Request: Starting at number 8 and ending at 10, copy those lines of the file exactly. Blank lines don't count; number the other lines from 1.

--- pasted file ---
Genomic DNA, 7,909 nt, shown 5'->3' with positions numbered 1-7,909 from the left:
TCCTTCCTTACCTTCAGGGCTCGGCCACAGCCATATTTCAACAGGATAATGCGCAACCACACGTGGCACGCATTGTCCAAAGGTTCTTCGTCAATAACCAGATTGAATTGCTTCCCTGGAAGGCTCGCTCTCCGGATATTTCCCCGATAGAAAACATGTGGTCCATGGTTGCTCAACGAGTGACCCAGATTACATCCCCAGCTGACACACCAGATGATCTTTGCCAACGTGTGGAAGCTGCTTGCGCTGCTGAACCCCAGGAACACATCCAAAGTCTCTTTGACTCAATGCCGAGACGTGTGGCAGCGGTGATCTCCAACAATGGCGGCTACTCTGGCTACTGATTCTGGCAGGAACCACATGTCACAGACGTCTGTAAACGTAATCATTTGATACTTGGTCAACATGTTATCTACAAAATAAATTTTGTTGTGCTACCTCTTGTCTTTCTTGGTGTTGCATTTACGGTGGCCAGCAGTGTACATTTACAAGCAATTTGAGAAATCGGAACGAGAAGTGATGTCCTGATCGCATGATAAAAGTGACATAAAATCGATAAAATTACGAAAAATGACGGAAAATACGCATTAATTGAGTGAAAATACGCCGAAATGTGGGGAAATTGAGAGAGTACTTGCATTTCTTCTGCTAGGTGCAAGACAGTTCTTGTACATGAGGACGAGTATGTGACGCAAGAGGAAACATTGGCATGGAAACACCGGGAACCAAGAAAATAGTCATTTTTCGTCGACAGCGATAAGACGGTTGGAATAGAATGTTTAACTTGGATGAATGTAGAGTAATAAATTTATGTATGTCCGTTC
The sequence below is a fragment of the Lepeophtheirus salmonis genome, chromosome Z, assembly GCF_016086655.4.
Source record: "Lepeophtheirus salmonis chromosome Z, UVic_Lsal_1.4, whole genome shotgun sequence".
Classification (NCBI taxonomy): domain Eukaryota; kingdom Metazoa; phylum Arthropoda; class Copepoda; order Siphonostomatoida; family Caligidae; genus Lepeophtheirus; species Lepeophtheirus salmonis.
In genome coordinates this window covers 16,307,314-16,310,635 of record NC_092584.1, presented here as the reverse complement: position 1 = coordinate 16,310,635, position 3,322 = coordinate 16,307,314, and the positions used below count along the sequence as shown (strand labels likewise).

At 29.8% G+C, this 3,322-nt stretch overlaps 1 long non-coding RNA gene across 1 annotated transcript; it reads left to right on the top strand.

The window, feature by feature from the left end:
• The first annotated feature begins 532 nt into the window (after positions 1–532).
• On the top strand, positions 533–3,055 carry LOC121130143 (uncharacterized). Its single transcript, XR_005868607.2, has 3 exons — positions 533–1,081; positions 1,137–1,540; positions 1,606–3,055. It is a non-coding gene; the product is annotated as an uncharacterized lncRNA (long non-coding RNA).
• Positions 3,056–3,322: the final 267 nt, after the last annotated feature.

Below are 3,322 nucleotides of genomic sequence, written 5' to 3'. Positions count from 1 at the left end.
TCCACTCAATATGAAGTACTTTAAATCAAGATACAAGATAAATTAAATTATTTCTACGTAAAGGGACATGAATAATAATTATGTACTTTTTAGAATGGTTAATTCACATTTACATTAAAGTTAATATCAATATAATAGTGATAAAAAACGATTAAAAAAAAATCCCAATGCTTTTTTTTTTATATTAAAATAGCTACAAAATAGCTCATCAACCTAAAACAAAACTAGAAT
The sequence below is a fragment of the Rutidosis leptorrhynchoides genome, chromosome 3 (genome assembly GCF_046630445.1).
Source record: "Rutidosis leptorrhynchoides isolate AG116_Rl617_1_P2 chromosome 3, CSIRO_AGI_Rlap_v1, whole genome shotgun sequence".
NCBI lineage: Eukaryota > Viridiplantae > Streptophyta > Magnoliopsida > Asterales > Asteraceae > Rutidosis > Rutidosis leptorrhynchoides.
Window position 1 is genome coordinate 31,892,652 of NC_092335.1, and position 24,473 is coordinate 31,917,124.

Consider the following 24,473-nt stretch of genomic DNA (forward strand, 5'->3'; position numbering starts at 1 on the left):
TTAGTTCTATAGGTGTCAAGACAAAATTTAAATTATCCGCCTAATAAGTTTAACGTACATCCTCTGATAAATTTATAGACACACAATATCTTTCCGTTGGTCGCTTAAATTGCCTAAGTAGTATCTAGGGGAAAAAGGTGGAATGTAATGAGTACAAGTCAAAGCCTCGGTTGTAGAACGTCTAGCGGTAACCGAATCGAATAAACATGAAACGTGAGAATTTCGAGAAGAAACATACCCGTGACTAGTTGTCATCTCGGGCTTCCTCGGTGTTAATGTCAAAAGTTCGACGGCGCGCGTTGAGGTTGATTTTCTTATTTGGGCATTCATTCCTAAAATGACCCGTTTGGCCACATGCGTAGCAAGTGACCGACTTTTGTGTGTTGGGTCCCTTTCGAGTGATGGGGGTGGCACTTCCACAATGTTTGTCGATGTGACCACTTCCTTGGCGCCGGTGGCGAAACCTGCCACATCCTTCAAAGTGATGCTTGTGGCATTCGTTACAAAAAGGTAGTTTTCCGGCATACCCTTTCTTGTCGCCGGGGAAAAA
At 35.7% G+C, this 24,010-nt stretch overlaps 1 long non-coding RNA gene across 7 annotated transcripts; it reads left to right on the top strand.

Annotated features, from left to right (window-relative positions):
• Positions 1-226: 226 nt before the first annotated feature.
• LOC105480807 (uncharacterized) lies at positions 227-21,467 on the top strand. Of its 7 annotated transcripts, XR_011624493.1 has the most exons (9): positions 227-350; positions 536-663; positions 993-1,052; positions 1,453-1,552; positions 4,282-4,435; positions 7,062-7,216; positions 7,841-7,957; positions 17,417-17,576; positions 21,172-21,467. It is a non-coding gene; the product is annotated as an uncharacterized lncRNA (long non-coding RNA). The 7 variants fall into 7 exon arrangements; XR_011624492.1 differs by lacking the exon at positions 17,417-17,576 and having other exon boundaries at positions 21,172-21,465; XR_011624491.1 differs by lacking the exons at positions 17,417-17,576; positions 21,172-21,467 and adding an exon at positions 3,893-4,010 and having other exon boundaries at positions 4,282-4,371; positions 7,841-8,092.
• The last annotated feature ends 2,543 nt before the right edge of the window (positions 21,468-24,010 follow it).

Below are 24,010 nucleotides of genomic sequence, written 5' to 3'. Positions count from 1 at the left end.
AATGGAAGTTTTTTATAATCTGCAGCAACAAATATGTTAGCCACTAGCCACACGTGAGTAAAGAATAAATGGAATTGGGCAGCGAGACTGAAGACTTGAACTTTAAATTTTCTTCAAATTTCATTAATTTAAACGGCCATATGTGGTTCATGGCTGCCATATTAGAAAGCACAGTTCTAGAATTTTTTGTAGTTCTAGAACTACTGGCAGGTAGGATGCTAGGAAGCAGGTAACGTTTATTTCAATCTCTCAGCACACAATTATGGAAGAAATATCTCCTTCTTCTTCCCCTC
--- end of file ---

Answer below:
The window, feature by feature from the left end:
• The first annotated feature begins 532 nt into the window (after positions 1–532).
• On the top strand, positions 533–3,055 carry LOC121130143 (uncharacterized). Its single transcript, XR_005868607.2, has 3 exons — positions 533–1,081; positions 1,137–1,540; positions 1,606–3,055. It is a non-coding gene; the product is annotated as an uncharacterized lncRNA (long non-coding RNA).